Working across borders is fundamental to UK’s top researchers

Survey of 1,286 researchers underlines the importance of international collaboration and mobility in science and engineering
Having the freedom to move internationally and pursue collaborations in other countries is essential for good research and innovation, according to a survey of fellows and grant recipients of the UK’s four national academies, the Academy of Medical Sciences, British Academy, Royal Academy of Engineering and Royal Society.
In the face of impending Brexit, the academies commissioned a qualitative and quantitative study of their members and grant recipients to better understand their international collaborations and mobility.
In total, 1,286 of the UK’s leading researchers, including 762 fellows and 524 grant recipients across the four national academies, were surveyed.

First scientists move in to London’s new world-leading research lab

New £650 million laboratory welcomes the first researchers to begin their collaboration and help strengthen the UK’s world-leading reputation in science.
Backed by £350 million of government investment, the first scientists are moving in and beginning to work in the new Francis Crick Institute – one of the most developed facilities for medical research in the world.

It will support 1,250 scientists in investigating and understanding biological processes that could lead to pioneering drugs and treatments for illnesses such as cancer, stroke and motor neurone disease.

UK to merge research and innovation in a single agency with £6B budget

The new body will absorb seven research councils, covering all scientific disciplines, and the innovation agency Innovate UK, with the aim of creating integrated funding system
The UK government is to create a single research funding body, bringing together seven research councils, the innovation agency Innovate UK and research funding from the Higher Education Funding Council for England.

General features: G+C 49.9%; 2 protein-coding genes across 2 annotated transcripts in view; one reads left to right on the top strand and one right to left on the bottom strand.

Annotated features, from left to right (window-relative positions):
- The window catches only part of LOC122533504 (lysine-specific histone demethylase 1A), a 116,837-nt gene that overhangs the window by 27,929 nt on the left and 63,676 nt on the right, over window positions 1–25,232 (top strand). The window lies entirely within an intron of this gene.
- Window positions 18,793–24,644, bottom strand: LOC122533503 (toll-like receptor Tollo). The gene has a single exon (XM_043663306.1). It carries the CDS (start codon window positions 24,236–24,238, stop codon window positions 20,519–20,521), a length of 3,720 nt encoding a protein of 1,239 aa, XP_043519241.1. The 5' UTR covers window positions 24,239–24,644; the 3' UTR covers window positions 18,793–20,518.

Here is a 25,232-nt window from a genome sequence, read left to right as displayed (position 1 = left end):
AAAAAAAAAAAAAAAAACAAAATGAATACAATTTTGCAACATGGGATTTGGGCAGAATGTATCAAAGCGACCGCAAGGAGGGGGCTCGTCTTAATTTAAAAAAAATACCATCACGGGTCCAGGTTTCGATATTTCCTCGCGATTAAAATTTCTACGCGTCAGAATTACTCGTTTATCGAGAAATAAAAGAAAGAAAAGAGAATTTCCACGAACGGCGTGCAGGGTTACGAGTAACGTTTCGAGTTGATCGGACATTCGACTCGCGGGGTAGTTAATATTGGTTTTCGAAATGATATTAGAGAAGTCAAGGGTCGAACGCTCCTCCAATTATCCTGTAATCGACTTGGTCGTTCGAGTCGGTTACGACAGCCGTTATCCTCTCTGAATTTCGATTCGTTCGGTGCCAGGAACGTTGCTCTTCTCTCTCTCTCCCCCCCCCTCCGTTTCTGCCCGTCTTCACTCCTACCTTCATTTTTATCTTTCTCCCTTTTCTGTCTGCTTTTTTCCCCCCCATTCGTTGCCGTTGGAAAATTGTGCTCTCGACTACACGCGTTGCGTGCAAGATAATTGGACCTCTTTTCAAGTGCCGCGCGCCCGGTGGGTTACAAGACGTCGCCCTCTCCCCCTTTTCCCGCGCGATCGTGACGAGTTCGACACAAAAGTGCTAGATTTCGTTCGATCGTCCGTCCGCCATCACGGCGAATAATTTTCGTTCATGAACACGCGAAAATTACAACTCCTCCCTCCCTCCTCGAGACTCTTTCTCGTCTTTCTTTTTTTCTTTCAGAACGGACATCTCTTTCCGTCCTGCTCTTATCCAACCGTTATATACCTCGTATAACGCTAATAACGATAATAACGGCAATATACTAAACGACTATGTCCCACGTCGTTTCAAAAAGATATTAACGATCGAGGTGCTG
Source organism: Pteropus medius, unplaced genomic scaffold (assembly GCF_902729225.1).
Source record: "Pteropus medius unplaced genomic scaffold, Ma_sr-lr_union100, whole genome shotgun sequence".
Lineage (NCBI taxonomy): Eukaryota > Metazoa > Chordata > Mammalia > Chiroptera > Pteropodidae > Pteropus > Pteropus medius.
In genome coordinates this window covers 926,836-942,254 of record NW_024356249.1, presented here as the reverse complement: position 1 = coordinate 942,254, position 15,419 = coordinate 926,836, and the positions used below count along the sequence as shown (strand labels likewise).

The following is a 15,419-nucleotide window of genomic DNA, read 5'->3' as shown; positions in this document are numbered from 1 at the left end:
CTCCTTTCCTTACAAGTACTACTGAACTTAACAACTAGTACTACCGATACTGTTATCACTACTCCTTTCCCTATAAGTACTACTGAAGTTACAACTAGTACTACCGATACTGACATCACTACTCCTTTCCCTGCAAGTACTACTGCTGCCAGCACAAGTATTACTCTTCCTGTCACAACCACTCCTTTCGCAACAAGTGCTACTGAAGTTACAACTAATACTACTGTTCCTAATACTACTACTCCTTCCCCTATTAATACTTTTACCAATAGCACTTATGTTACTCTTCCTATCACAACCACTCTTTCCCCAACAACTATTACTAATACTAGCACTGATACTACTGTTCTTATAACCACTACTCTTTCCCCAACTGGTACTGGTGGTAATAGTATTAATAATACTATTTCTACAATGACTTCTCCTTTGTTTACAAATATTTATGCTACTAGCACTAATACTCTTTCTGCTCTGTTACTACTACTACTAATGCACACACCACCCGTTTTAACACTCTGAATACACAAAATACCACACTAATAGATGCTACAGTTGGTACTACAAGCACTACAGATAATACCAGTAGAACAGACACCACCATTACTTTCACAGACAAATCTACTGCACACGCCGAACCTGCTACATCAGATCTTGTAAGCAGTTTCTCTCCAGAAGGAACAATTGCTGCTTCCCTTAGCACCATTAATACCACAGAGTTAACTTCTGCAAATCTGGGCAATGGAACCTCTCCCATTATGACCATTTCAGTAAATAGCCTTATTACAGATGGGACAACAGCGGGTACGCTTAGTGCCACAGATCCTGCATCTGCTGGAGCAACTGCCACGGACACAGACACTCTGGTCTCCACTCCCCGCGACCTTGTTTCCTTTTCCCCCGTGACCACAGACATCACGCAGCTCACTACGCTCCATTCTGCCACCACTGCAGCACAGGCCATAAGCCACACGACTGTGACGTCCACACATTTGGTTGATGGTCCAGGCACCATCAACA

The new body, UK Research and Innovation (UKRI), will command a £6 billion budget.

Innovate UK: A closer look at the government’s reform to grants funding

Daniel Tenner: Grants for ground-breaking innovation should notice little change. 

In his latest column for Business Advice, co-founder of GrantTree and contributing grants expert, Daniel Tenner, takes a closer look at what the proposed government changes to specific grant funding options in last year’s Autumn Statement may mean in real terms for small business.

State of play in UK innovation policy

High level changes in government

Proposed reforms to the UK research and innovation landscape, coupled with the UK’s decision to leave the EU, has led to speculation around how commercialisation and capitalisation of UK discoveries may be impacted. In May 2016, the Government White Paper Success as a knowledge economy set out plans to include the UK’s innovation agency Innovate UK in the newly established overarching body for research, innovation and knowledge exchange – UK Research and Innovation (UKRI). The UK Higher Education and Research Bill which will bring these reforms to life is currently under consideration in the House of Commons and recently passed its second reading; these changes are discussed in an earlier blog post.

ru-fl uk-fl